|Publication number||US4687356 A|
|Application number||US 06/748,985|
|Publication date||Aug 18, 1987|
|Filing date||Jun 26, 1985|
|Priority date||Jul 2, 1984|
|Also published as||CA1258198A, CA1258198A1, DE3579762D1, EP0168208A2, EP0168208A3, EP0168208B1|
|Publication number||06748985, 748985, US 4687356 A, US 4687356A, US-A-4687356, US4687356 A, US4687356A|
|Inventors||Hirotoshi Matsui, Takeo Tsumura, Eiichi Sakanaka|
|Original Assignee||Sharp Kabushiki Kaisha|
|Export Citation||BiBTeX, EndNote, RefMan|
|Patent Citations (14), Non-Patent Citations (2), Referenced by (7), Classifications (18), Legal Events (4)|
|External Links: USPTO, USPTO Assignment, Espacenet|
The present invention relates to an electronic printer, e.g. an impact-type electronic printer using a rotary printing wheel.
Conventional electronic printers are designed to realize a uniform printing depth by varying the hammer pressure for each printing type.
Such a conventional electronic printer prints out characters and symbols cleanly with a uniform depth by continuously controlling the depth of the printed chracters according to their size. However, the conventional electronic printer cannot produce completely clean print merely by controlling the depth of the printed characters and symbols. In fact, cleaner printing can only be realized by adequately varying the spacing so that the next character is set in its printing position with reference to the size of the printing type. To achieve this, the controller system should be provided with a variety of specific spacing data for adequately varying the space in accordance with the magnitude of the areas of the respective printing type. Therefore, it is necessary to independently draw out from the ROM printing-type position data, hammer pressure and spacing data in response to the input data that represents the printable character. Actually, no conventional electronic printer can smoothly extract such data from the ROM, because it involves the entire circuitry in complex operations.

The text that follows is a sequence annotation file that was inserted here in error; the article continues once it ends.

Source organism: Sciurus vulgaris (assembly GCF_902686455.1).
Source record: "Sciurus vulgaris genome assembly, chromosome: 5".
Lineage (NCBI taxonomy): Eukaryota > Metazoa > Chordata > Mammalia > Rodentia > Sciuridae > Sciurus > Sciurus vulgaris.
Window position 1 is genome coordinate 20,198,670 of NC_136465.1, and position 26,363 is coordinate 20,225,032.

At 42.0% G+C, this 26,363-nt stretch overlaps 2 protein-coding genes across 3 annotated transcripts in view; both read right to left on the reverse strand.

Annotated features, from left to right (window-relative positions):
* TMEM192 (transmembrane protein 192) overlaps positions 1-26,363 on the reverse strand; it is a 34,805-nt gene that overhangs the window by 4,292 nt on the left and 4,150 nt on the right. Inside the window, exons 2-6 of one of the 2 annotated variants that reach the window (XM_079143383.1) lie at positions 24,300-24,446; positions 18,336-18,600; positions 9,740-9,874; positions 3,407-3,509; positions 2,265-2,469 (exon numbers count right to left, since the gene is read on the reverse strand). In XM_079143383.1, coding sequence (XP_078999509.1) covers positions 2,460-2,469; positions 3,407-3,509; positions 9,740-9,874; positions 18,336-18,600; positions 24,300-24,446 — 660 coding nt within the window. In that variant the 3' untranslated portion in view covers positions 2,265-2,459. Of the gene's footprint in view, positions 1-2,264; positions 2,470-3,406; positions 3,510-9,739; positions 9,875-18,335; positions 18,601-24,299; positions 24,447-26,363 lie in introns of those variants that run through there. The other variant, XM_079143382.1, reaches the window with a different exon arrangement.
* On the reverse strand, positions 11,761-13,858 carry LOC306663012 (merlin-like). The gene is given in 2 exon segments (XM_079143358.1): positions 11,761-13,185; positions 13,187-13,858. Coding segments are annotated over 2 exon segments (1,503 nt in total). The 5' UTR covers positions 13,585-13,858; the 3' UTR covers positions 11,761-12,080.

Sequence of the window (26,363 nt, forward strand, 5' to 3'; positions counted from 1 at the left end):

The present invention primarily aims at providing distinctly cleaner characters than can be printed with impact-type electronic printers using a rotary printing wheel. Another object of the present invention is to provide the impact-type electronic printer with a means for indpendently storing both hammer pressure data and spacing data to correctly match the respective printing types and such means for effectively and smoothly drawing out the printing-type position data, hammer pressure data, and the spacing data from the memory means (ROM). Briefly described, in accordance with the present invention, an impact-type electronic printer using a rotary printing wheel reflecting the preferred embodiment of the present invention enables the ROM to store the printing-type position data for the printing types borne by the rotary printing wheel, the hammer pressure data, and the spacing data matching the designated printing types together with the printing-type position data. The main CPU then draws out the printing-type position data, the hammer pressure data, and the spacing data in response to the input data to allow the printer to execute the printing operation using the designated printing types in accordance with these data drawn out of the ROM, thus realizing distinct, clean printed characters.
The unique system embodied by the present invention makes it possible for the controller to easily read important data from ROM. In other words, since the control system reflecting the present invention allows the ROM to effectively store the printing-type position data, hammer pressure data, and spacing data in two words, the control system can, for example, read this data merely by executing the reading operation twice.
The present invention will become more fully understood from the detailed description given hereinbelow and the accompanying drawings which are given by way of illustration only, and thus are not limitative of the present invention and wherein:
FIG. 1 is a simplified block diagram of the control circuit of the electronic printer embodied by the present invention, which is typically applied to a typewriter;